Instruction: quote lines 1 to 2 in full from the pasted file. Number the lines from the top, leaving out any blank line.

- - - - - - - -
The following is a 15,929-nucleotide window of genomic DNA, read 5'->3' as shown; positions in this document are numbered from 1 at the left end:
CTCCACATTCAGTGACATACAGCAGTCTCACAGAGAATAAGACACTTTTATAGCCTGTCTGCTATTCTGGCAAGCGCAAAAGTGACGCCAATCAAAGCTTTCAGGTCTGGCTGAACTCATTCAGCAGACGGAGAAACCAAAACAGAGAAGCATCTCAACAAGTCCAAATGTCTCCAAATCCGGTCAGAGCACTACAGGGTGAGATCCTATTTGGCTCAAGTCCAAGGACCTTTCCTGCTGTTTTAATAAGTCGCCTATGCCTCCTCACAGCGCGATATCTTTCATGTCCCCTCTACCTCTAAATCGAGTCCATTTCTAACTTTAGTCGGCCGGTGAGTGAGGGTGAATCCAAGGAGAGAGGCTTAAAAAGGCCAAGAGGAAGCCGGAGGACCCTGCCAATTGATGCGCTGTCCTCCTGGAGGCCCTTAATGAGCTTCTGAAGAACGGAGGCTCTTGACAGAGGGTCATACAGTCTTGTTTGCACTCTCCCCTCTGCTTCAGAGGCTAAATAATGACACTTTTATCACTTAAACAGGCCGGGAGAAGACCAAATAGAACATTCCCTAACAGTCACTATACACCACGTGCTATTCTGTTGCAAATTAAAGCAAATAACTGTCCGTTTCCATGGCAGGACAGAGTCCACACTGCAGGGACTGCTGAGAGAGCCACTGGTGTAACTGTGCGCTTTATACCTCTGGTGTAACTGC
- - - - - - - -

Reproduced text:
The following is a 15,929-nucleotide window of genomic DNA, read 5'->3' as shown; positions in this document are numbered from 1 at the left end:
CTCCACATTCAGTGACATACAGCAGTCTCACAGAGAATAAGACACTTTTATAGCCTGTCTGCTATTCTGGCAAGCGCAAAAGTGACGCCAATCAAAGCTTTCAGGTCTGGCTGAACTCATTCAGCAGACGGAGAAACCAAAACAGAGAAGCATCTCAACAAGTCCAAATGTCTCCAAATCCGGTCAGAGCACTACAGGGTGAGATCCTATTTGGCTCAAGTCCAAGGACCTTTCCTGCTGTTTTAATAAGTCGCCTATGCCTCCTCACAGCGCGATATCTTTCATGTCCCCTCTACCTCTAAATCGAGTCCATTTCTAACTTTAGTCGGCCGGTGAGTGAGGGTGAATCCAAGGAGAGAGGCTTAAAAAGGCCAAGAGGAAGCCGGAGGACCCTGCCAATTGATGCGCTGTCCTCCTGGAGGCCCTTAATGAGCTTCTGAAGAACGGAGGCTCTTGACAGAGGGTCATACAGTCTTGTTTGCACTCTCCCCTCTGCTTCAGAGGCTAAATAATGACACTTTTATCACTTAAACAGGCCGGGAGAAGACCAAATAGAACATTCCCTAACAGTCACTATACACCACGTGCTATTCTGTTGCAAATTAAAGCAAATAACTGTCCGTTTCCATGGCAGGACAGAGTCCACACTGCAGGGACTGCTGAGAGAGCCACTGGTGTAACTGTGCGCTTTATACCTCTGGTGTAACTGC